Today, planning, booking and executing multimodal journeys – especially long-distance, international ones – is risky, difficult and time-consuming. Therefore, EPF is a strong supporter of the European Commission’s MDMS – Multimodal Digital Mobility Services – initiative, which would tackle the issue of data sharing and also distribution agreements between transport operators and mobility service providers (MDMS) (see our position paper on MDMS here).

In the meantime, also EPF members have voiced their support and called for (EU and national) action, as can be seen from the brief overview below:

03/10/23. In the Netherlands, EPF member Rover, together with Consumentenbond (consumer organisation) and ANVR (representing Dutch travel agencies) addressed a joint letter to the transport committee of the Dutch parliament, asking that the cabinet should put pressure on Europe to make it easier for consumers to search for and book international train journeys. A plan for this is already before the European Commission. But this is in danger of being watered down and delayed by the departure of Frans Timmermans. The interest groups want the plan to be adopted quickly and unchanged. Still too often, travellers and intermediaries get stuck when trying to book the trip they want and/or pay too high a price and/or have fewer rights. The market is clearly failing here. Planning, booking and paying for an international trip should be easy. Even if it is multimodal (read more on ROVER’s website).

06/11/23. In Belgium, EPF members TreinTramBus &, together with testaankoop – testachats (consumer organisation), Bond Beter Leefmilieu and Canopea (environmental associations), wrote a joint letter to the Parliament, asking to support minister Gilkinet in making MDMS a priority, and encouraging EU action. The undersigning parties expressed their concern that the MDMS initiative risks to be ‘shelved’, and/or be limited to the compilation of timetables, while booking tickets would require to ‘click through’ to the website of the carriers. This would mean that there’s still no one-stop-shop and the current consumer-unfriendly system would continue to exist, depriving consumers / passengers of the ability to select and book travel options in an easy way. Thus, with Belgium having extensive experience in cross-border issues, it is key to keep up the pace in this dossier (read more on TreinTramBus’ website).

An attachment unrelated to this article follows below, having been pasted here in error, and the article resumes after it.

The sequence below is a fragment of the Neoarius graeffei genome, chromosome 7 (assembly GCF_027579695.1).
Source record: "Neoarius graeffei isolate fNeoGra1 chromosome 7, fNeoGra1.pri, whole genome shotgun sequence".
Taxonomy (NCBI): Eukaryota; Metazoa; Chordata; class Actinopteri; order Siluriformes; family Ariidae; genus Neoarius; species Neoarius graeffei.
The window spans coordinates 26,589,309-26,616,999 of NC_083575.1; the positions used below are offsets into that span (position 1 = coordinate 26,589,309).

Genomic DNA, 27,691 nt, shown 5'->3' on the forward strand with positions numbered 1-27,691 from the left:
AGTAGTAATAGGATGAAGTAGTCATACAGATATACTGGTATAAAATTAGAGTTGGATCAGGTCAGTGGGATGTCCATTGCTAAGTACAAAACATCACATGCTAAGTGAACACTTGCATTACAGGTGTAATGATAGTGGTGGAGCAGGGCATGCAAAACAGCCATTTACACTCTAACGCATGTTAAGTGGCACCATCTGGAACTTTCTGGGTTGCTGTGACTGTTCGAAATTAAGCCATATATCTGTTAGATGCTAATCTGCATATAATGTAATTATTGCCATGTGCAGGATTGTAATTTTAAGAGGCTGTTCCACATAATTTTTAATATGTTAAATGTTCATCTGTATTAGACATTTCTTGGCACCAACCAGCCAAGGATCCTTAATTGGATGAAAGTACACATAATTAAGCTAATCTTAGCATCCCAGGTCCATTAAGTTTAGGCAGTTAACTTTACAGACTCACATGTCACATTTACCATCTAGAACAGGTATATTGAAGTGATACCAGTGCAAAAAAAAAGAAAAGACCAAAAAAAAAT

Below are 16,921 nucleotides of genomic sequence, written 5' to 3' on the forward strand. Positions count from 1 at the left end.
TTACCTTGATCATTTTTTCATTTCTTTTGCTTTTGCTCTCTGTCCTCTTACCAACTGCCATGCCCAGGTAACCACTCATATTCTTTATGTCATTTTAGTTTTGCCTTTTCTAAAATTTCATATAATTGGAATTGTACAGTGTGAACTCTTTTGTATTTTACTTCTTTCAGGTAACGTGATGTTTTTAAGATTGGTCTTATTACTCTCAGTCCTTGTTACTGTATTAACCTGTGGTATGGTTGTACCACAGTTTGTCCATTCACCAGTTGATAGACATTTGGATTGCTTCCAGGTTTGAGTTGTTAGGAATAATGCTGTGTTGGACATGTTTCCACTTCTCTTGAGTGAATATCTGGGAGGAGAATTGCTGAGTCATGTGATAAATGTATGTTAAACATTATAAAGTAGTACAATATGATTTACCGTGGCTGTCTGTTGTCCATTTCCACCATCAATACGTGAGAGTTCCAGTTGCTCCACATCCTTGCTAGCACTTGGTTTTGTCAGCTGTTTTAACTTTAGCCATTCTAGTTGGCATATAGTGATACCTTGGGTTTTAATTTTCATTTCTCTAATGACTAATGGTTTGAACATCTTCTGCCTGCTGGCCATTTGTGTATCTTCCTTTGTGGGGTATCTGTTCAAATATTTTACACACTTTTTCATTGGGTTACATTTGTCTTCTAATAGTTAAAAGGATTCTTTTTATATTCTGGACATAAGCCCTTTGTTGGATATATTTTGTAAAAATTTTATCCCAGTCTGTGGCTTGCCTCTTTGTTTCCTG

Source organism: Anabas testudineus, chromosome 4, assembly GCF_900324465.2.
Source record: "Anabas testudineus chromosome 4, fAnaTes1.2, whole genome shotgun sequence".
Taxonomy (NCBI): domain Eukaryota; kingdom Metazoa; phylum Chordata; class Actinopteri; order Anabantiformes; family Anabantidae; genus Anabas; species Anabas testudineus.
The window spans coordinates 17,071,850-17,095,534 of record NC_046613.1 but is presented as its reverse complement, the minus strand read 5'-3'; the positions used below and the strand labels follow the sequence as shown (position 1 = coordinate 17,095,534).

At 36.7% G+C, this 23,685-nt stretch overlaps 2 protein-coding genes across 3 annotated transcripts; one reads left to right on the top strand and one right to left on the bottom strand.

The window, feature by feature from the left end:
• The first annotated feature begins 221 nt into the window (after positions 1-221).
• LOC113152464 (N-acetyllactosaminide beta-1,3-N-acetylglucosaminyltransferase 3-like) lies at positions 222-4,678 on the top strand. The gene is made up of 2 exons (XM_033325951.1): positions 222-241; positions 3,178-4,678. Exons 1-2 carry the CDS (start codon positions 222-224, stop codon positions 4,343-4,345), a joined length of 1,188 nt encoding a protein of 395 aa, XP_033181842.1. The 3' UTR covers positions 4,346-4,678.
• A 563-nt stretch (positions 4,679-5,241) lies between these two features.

05/12/23. Likewise, in Germany, EPF member PRO BAHN criticised the lack of progress in the EU regulation on multimodal digital mobility services. It is often difficult for travellers to plan journeys where different means of transport, for example bus and train, or trains from two different providers, have to be combined. European passenger rights often no longer apply. The EU Commission’s work on a regulation to make this easier has come to a standstill. In an open letter to the Federal Minister of Transport, Mr Wissing, PRO BAHN pointed out this shortcoming and asked for support in calling for the EU regulation to finally be published. In addition, PRO BAHN suggested to initiate a national solution as a first step: Removing access barriers costs little, quickly generates new customers for rail transport, accelerates digitalisation and makes the market more attractive for competitors (read more on the PRO BAHN website).

05/12/23. In France, Michel Quidort participated on behalf of French EPF member FNAUT in a round table discussion organized by Trainline in Paris, dealing with the topic of regulation on train ticket distribution. Other participants included representatives of distribution platforms (Omio, Kombo, Fairtiq), operators (Transdev), the French Ministry of Transport (DGTIM) and the French Transport Regulation Authority (ART). The French Minister for Transport, Clément Beaune, opened the event. With MDMS currently on hold at EU level, the event focused on France, calling for national legislation that would enable independent platforms, such as Trainline, Kombo or Omio, to sell rail tickets – starting with those of major public companies like DB and SNCF – without obstacles or discrimination, which in turn could play a central role in the success of the opening up to competition of the railways, both long-distance and regional (read more on Le Monde or La vie du Rail).